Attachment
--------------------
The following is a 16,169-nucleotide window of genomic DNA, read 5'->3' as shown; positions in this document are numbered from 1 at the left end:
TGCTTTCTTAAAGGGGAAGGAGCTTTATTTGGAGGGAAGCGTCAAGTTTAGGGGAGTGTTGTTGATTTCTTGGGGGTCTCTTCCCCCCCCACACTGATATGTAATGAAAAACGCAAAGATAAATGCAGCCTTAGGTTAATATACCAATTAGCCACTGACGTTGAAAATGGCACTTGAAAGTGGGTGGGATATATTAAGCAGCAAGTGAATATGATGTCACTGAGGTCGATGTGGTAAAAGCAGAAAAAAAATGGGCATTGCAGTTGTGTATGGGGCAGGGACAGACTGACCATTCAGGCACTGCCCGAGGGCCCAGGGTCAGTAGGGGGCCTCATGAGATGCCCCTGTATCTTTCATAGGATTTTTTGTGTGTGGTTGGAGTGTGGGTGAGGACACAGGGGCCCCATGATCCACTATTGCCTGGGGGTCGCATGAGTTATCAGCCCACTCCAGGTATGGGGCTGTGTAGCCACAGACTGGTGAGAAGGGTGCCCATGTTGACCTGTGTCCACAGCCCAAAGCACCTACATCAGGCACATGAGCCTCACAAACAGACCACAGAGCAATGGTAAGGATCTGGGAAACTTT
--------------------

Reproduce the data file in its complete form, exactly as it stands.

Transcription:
The following is a 16,169-nucleotide window of genomic DNA, read 5'->3' as shown; positions in this document are numbered from 1 at the left end:
TGCTTTCTTAAAGGGGAAGGAGCTTTATTTGGAGGGAAGCGTCAAGTTTAGGGGAGTGTTGTTGATTTCTTGGGGGTCTCTTCCCCCCCCACACTGATATGTAATGAAAAACGCAAAGATAAATGCAGCCTTAGGTTAATATACCAATTAGCCACTGACGTTGAAAATGGCACTTGAAAGTGGGTGGGATATATTAAGCAGCAAGTGAATATGATGTCACTGAGGTCGATGTGGTAAAAGCAGAAAAAAAATGGGCATTGCAGTTGTGTATGGGGCAGGGACAGACTGACCATTCAGGCACTGCCCGAGGGCCCAGGGTCAGTAGGGGGCCTCATGAGATGCCCCTGTATCTTTCATAGGATTTTTTGTGTGTGGTTGGAGTGTGGGTGAGGACACAGGGGCCCCATGATCCACTATTGCCTGGGGGTCGCATGAGTTATCAGCCCACTCCAGGTATGGGGCTGTGTAGCCACAGACTGGTGAGAAGGGTGCCCATGTTGACCTGTGTCCACAGCCCAAAGCACCTACATCAGGCACATGAGCCTCACAAACAGACCACAGAGCAATGGTAAGGATCTGGGAAACTTT